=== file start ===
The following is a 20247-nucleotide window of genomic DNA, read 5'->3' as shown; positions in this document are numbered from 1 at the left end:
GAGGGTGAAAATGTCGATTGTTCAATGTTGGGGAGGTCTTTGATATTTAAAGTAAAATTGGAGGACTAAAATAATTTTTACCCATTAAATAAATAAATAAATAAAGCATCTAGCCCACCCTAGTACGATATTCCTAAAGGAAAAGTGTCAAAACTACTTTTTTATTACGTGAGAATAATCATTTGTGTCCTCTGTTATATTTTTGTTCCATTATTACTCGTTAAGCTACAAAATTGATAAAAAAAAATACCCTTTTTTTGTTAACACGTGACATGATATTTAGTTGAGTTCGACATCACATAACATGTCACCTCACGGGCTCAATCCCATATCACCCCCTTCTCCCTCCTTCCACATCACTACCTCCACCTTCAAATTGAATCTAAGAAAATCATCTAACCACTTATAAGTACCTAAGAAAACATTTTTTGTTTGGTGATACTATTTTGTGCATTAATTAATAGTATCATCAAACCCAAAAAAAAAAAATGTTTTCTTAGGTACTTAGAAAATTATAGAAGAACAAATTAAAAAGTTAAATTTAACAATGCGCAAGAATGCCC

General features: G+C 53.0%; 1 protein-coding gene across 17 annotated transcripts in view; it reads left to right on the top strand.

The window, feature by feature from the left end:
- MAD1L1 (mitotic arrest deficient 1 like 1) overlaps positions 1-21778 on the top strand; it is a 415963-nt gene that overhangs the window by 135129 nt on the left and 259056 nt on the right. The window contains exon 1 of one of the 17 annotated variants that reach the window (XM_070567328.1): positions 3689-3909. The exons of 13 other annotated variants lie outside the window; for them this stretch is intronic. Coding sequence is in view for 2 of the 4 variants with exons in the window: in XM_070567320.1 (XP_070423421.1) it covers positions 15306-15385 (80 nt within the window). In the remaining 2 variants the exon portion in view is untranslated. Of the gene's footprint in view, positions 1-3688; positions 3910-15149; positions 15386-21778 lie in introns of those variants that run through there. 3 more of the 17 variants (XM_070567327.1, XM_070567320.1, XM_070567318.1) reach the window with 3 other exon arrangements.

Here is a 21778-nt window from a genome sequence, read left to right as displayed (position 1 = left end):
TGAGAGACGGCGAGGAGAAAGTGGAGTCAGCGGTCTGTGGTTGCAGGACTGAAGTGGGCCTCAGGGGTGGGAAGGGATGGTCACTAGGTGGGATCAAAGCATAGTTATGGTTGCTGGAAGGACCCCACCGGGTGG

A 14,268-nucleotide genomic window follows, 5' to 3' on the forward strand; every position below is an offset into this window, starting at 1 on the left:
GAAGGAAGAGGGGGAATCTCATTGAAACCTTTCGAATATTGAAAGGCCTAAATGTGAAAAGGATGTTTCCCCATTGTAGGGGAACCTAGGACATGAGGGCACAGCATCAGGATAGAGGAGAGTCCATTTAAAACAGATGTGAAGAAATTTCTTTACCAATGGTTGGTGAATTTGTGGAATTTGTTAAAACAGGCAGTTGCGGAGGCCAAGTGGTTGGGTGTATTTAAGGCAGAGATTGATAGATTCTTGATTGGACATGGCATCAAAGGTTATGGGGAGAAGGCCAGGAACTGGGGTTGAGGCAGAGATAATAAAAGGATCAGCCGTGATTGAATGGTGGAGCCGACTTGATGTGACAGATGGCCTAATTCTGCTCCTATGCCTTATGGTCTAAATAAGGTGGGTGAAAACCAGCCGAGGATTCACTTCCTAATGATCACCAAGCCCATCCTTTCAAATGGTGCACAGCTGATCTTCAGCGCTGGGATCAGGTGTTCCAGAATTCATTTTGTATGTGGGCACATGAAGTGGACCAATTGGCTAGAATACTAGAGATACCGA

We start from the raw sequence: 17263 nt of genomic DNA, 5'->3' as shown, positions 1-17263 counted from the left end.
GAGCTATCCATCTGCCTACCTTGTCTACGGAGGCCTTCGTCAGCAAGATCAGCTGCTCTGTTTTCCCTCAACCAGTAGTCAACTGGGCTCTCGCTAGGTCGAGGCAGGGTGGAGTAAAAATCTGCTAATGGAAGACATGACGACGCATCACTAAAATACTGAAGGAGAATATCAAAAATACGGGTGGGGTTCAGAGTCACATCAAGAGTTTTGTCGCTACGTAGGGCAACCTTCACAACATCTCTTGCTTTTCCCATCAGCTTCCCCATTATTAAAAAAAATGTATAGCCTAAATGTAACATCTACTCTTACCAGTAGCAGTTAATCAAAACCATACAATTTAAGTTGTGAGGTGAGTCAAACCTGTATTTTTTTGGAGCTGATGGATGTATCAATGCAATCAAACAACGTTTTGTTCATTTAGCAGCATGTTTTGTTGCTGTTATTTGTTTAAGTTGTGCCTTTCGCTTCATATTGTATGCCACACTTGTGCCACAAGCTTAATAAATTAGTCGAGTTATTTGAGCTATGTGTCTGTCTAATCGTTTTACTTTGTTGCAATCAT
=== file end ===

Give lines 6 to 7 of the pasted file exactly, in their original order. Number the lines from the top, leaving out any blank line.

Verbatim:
Here is a 21778-nt window from a genome sequence, read left to right as displayed (position 1 = left end):
TGAGAGACGGCGAGGAGAAAGTGGAGTCAGCGGTCTGTGGTTGCAGGACTGAAGTGGGCCTCAGGGGTGGGAAGGGATGGTCACTAGGTGGGATCAAAGCATAGTTATGGTTGCTGGAAGGACCCCACCGGGTGG